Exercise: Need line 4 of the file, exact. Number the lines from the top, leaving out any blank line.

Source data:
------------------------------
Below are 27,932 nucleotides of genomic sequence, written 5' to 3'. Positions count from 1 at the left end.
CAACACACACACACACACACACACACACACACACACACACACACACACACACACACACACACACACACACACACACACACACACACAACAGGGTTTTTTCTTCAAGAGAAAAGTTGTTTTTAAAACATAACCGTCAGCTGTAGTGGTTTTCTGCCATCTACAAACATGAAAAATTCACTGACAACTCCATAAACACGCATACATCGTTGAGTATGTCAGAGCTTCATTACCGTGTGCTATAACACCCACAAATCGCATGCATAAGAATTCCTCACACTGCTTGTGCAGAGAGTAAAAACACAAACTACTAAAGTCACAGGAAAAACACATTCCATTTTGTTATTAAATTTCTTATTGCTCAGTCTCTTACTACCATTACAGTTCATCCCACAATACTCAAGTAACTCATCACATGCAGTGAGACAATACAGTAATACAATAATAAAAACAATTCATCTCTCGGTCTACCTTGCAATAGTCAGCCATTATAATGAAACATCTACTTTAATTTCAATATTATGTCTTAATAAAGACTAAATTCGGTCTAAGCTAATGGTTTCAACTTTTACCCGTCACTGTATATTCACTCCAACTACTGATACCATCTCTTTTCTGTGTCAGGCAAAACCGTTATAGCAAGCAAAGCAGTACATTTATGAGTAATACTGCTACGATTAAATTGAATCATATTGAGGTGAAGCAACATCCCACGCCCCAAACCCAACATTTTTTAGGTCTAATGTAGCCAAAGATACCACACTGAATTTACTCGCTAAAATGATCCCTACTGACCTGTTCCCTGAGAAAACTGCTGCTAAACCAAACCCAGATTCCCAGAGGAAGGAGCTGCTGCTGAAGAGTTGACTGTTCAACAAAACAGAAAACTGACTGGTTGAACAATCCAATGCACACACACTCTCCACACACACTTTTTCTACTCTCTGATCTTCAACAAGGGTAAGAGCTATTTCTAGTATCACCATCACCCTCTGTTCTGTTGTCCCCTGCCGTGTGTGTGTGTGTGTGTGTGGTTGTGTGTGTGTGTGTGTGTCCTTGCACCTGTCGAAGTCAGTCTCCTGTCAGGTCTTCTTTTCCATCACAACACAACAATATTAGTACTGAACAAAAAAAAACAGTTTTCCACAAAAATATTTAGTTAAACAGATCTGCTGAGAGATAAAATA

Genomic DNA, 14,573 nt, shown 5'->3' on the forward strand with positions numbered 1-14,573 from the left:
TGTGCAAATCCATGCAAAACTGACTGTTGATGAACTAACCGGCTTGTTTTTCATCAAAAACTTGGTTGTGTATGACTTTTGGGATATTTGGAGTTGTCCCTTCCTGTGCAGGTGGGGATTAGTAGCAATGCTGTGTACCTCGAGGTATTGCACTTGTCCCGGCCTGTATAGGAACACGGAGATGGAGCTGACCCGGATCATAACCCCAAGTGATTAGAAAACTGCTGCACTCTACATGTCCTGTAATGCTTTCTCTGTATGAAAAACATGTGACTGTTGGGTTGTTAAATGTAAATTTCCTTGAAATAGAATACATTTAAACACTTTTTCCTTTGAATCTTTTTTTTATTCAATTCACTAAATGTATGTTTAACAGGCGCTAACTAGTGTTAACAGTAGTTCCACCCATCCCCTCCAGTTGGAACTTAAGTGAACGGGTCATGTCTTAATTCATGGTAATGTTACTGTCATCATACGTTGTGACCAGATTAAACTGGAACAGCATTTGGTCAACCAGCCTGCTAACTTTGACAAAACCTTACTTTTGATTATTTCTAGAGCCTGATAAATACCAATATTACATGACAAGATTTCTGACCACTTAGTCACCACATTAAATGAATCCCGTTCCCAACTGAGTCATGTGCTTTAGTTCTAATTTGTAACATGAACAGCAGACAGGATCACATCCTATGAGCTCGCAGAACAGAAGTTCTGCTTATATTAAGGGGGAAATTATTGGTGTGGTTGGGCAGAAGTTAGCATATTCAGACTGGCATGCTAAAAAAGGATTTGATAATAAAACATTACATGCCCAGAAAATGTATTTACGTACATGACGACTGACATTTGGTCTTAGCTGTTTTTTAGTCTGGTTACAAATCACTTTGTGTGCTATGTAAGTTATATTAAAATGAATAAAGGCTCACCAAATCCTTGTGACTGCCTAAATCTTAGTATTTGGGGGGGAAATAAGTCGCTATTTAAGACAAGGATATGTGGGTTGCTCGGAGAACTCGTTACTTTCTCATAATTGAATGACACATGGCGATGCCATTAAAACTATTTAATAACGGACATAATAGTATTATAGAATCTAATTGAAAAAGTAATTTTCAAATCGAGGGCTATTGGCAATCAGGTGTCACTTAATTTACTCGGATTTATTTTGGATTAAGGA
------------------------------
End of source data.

TGTGCAAATCCATGCAAAACTGACTGTTGATGAACTAACCGGCTTGTTTTTCATCAAAAACTTGGTTGTGTATGACTTTTGGGATATTTGGAGTTGTCCCTTCCTGTGCAGGTGGGGATTAGTAGCAATGCTGTGTACCTCGAGGTATTGCACTTGTCCCGGCCTGTATAGGAACACGGAGATGGAGCTGACCCGGATCATAACCCCAAGTGATTAGAAAACTGCTGCACTCTACATGTCCTGTAATGCTTTCTCTGTATGAAAAACATGTGACTGTTGGGTTGTTAAATGTAAATTTCCTTGAAATAGAATACATTTAAACACTTTTTCCTTTGAATCTTTTTTTTATTCAATTCACTAAATGTATGTTTAACAGGCGCTAACTAGTGTTAACAGTAGTTCCACCCATCCCCTCCAGTTGGAACTTAAGTGAACGGGTCATGTCTTAATTCATGGTAATGTTACTGTCATCATACGTTGTGACCAGATTAAACTGGAACAGCATTTGGTCAACCAGCCTGCTAACTTTGACAAAACCTTACTTTTGATTATTTCTAGAGCCTGATAAATACCAATATTACATGACAAGATTTCTGACCACTTAGTCACCACATTAAATGAATCCCGTTCCCAACTGAGTCATGTGCTTTAGTTCTAATTTGTAACATGAACAGCAGACAGGATCACATCCTATGAGCTCGCAGAACAGAAGTTCTGCTTATATTAAGGGGGAAATTATTGGTGTGGTTGGGCAGAAGTTAGCATATTCAGACTGGCATGCTAAAAAAGGATTTGATAATAAAACATTACATGCCCAGAAAATGTATTTACGTACATGACGACTGACATTTGGTCTTAGCTGTTTTTTAGTCTGGTTACAAATCACTTTGTGTGCTATGTAAGTTATATTAAAATGAATAAAGGCTCACCAAATCCTTGTGACTGCCTAAATCTTAGTATTTGGGGGGGAAATAAGTCGCTATTTAAGACAAGGATATGTGGGTTGCTCGGAGAACTCGTTACTTTCTCATAATTGAATGACACATGGCGATGCCATTAAAACTATTTAATAACGGACATAATAGTATTATAGAATCTAATTGAAAAAGTAATTTTCAAATCGAGGGCTATTGGCAATCAGGTGTCACTTAATTTACTCGGATTTATTTTGGATTAAGGA